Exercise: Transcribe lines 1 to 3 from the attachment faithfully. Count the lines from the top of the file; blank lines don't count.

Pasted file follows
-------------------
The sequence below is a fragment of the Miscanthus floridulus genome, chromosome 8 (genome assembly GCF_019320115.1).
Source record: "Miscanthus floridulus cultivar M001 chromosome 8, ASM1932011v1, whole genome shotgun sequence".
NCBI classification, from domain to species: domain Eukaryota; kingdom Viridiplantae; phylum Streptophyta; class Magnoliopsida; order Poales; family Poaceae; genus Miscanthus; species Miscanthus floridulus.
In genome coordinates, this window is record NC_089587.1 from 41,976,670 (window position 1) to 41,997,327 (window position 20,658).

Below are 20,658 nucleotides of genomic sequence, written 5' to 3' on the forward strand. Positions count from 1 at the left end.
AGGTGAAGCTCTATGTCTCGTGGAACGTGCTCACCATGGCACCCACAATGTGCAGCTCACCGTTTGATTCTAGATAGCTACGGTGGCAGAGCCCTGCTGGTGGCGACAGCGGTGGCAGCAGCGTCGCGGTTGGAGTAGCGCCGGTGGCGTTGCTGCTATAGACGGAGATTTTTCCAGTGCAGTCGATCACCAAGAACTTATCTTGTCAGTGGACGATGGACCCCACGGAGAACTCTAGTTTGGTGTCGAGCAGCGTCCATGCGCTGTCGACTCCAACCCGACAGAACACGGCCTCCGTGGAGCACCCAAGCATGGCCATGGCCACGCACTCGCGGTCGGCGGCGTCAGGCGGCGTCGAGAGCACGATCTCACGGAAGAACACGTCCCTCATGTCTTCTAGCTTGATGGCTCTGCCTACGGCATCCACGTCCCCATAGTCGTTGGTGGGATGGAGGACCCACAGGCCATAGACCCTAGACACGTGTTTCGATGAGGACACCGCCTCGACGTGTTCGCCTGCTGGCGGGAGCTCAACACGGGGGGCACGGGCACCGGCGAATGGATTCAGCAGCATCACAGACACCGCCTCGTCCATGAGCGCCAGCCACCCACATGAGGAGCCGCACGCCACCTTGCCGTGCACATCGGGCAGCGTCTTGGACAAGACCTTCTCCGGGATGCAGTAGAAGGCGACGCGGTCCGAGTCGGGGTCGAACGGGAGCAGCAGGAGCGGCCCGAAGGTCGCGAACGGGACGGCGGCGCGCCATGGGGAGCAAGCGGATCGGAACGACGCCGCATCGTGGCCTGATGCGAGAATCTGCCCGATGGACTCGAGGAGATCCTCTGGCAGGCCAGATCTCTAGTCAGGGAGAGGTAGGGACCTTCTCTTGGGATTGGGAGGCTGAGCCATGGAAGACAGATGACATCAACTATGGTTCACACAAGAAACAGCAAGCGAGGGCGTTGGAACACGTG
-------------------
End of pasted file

The sequence below is a fragment of the Miscanthus floridulus genome, chromosome 8 (genome assembly GCF_019320115.1).
Source record: "Miscanthus floridulus cultivar M001 chromosome 8, ASM1932011v1, whole genome shotgun sequence".
NCBI classification, from domain to species: domain Eukaryota; kingdom Viridiplantae; phylum Streptophyta; class Magnoliopsida; order Poales; family Poaceae; genus Miscanthus; species Miscanthus floridulus.